And when you look at, e.g., the US Supreme Court on a 5-4 vote issued a stay of the application of the Clean Power Plan to emitters, I hope you’ll understand my point without me belabouring it.

The rest of this is merely me trying to find the quote I wanted. I think its the first of bolds below.

The Interpretation Of The Law Dependeth On The Soveraign Power

The Legislator known; and the Lawes, either by writing, or by the light of Nature, sufficiently published; there wanteth yet another very materiall circumstance to make them obligatory. For it is not the Letter, but the Intendment, or Meaning; that is to say, the authentique Interpretation of the Law (which is the sense of the Legislator,) in which the nature of the Law consisteth; And therefore the Interpretation of all Lawes dependeth on the Authority Soveraign; and the Interpreters can be none but those, which the Soveraign, (to whom only the Subject oweth obedience) shall appoint. For else, by the craft of an Interpreter, the Law my be made to beare a sense, contrary to that of the Soveraign; by which means the Interpreter becomes the Legislator.

All Lawes Need Interpretation

All Laws, written, and unwritten, have need of Interpretation. The unwritten Law of Nature, though it be easy to such, as without partiality, and passion, make use of their naturall reason, and therefore leaves the violators thereof without excuse; yet considering there be very few, perhaps none, that in some cases are not blinded by self love, or some other passion, it is now become of all Laws the most obscure; and has consequently the greatest need of able Interpreters. The written Laws, if they be short, are easily mis-interpreted, from the divers significations of a word, or two; if long, they be more obscure by the diverse significations of many words: in so much as no written Law, delivered in few, or many words, can be well understood, without a perfect understanding of the finall causes, for which the Law was made; the knowledge of which finall causes is in the Legislator. To him therefore there can not be any knot in the Law, insoluble; either by finding out the ends, to undoe it by; or else by making what ends he will, (as Alexander did with his sword in the Gordian knot,) by the Legislative power; which no other Interpreter can doe.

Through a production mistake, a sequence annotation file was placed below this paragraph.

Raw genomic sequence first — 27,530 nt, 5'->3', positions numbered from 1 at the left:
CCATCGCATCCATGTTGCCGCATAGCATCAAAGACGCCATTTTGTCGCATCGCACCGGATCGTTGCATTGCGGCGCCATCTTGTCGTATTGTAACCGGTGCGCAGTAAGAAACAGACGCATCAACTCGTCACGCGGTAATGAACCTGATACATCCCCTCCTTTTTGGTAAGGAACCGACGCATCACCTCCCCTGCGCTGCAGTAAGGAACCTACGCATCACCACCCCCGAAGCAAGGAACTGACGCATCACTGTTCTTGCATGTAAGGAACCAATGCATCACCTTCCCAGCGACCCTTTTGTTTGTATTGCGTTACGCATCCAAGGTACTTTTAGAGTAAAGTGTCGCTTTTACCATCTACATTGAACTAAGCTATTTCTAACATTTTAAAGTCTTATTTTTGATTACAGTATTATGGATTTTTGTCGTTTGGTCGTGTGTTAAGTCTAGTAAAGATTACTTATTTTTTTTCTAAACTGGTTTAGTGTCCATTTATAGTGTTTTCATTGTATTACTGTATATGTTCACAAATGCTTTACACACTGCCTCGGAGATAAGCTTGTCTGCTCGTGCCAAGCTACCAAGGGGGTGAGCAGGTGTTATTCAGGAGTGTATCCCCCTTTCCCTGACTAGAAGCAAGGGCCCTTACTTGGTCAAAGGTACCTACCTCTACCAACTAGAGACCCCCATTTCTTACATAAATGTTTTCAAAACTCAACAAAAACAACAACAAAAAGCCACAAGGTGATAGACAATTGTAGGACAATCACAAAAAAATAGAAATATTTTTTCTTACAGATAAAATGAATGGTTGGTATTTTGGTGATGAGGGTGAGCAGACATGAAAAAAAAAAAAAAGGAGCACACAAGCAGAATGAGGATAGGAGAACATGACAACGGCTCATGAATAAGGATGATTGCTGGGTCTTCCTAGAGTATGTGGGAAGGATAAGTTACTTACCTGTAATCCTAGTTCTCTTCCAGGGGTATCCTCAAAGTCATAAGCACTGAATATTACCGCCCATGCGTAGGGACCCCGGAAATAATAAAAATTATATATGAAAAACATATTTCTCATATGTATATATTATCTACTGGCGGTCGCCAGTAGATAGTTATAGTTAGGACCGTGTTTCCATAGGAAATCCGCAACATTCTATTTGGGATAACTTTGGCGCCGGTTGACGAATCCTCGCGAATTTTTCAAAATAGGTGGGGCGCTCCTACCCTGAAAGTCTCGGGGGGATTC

* Justice Scalia Dead Following 30-Year Battle With Social Progress
* Law of the case – Brian at Eli’s.
* Burning Down the Constitution – CIP
* Who killed Justice Scalia? Anthony Watts sets some rules for crazy conspiracy theories at WUWT – Sou
* The Senate’s subversion of the Supreme Court – FT
* One of his clerks remembers Scalia
* Hayek vs Hobbes and the theory of law
* Judge tosses case, saying that court-ordered retractions are not part of scientific publication – an example of the law wisely choosing to stay silent.